Insulation for the Building Envelope

| by Troy Gibson
Insulation for the Building Envelope

Previously, the idea of a jacket was brought up as an analogy to describe the building envelope. Specifically, the notion of an air barrier preventing wind from whisking away heat and affecting occupancy comfort was used. And while you always do want to have a proper, un-compromised air barrier in a building, it’s not the end-all, be-all element. In fact, it’s just one piece of the envelope puzzle.

Having just an air barrier in an envelope in 20 degree weather would be like walking around with just a wind breaker. While some people might have a metabolism crazily active enough where they could get away with wearing just a wind breaker, most of us need a little bit more than that to insulate us. It’s the same thing in the building world. The best way to measure the quality of the insulation used is to look at the R-value.

R-value is typically defined as the measure of thermal resistance a substance has. In other words, the greater the R-value, the better the ability of the substance to keep an interior conditioned to the occupants’ liking without overtaxing the HVAC systems. (Think about it. You could probably only wear a wind breaker in cold temperatures if you were running around, but how long could you keep that up?)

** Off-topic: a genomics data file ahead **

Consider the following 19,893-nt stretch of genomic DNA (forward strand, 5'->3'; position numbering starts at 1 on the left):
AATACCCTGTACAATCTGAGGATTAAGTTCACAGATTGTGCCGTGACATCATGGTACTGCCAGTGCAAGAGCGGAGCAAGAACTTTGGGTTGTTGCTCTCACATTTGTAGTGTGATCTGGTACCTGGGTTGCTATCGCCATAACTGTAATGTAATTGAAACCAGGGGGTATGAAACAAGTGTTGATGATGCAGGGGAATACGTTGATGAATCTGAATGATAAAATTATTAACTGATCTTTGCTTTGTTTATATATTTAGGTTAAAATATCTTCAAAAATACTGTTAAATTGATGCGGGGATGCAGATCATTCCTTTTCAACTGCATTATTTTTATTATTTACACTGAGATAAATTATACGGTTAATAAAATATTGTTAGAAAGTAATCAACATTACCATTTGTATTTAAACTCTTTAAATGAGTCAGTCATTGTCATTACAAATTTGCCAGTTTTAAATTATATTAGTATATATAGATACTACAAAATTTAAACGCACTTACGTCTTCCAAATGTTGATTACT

Just like the best winter coats have a wind-breaking shell coupled with some sort of fill to keep you warm, an effective building envelope needs to feature these exact same properties in order to be effective.

R-Value of Insulating Concrete Forms

Heat will travel three different ways, and will always seek cold. All three of these principles of heat travel should be considered when choosing materials for a building envelope. Obviously the product that allows for reducing ALL means of heat travel has a high true insulating value.

  1. Radiation - emitting heat through particles or waves
  2. Convection - the movement of heat through the movement of air
  3. Conduction - the transfer of heat between two materials due to differences in temperature.

R-Value is a Measurement of Conduction Only

ICFs have R-value in spades. Fox Blocks’s insulating concrete forms have a static R-value of 23, which easily bests code requirements, and is ideal for most any project seeking a green building certification. And just like an effective air barrier, effective insulation needs to be continuous (this is called continuous insulation, or CI). Like a compromised air barrier, conditioned air will seek gaps in the insulation, making it less effective.

Topics: Building Green, Foundations, Insulated Concrete Forms - ICF

Companies: Fox Blocks

Troy Gibson
Troy Gibson has over 8 years of creative and strategic marketing management experience, ranging from sports marketing to retail marketing. He has been a part of the ICF industry for 6 years and is an USGBC LEED Green Associate. He focuses his efforts on communicating the benefits of a premium building envelope. Troy has a B.S. of Marketing from Northwest Missouri State and has a wife and child to occupy his free time.

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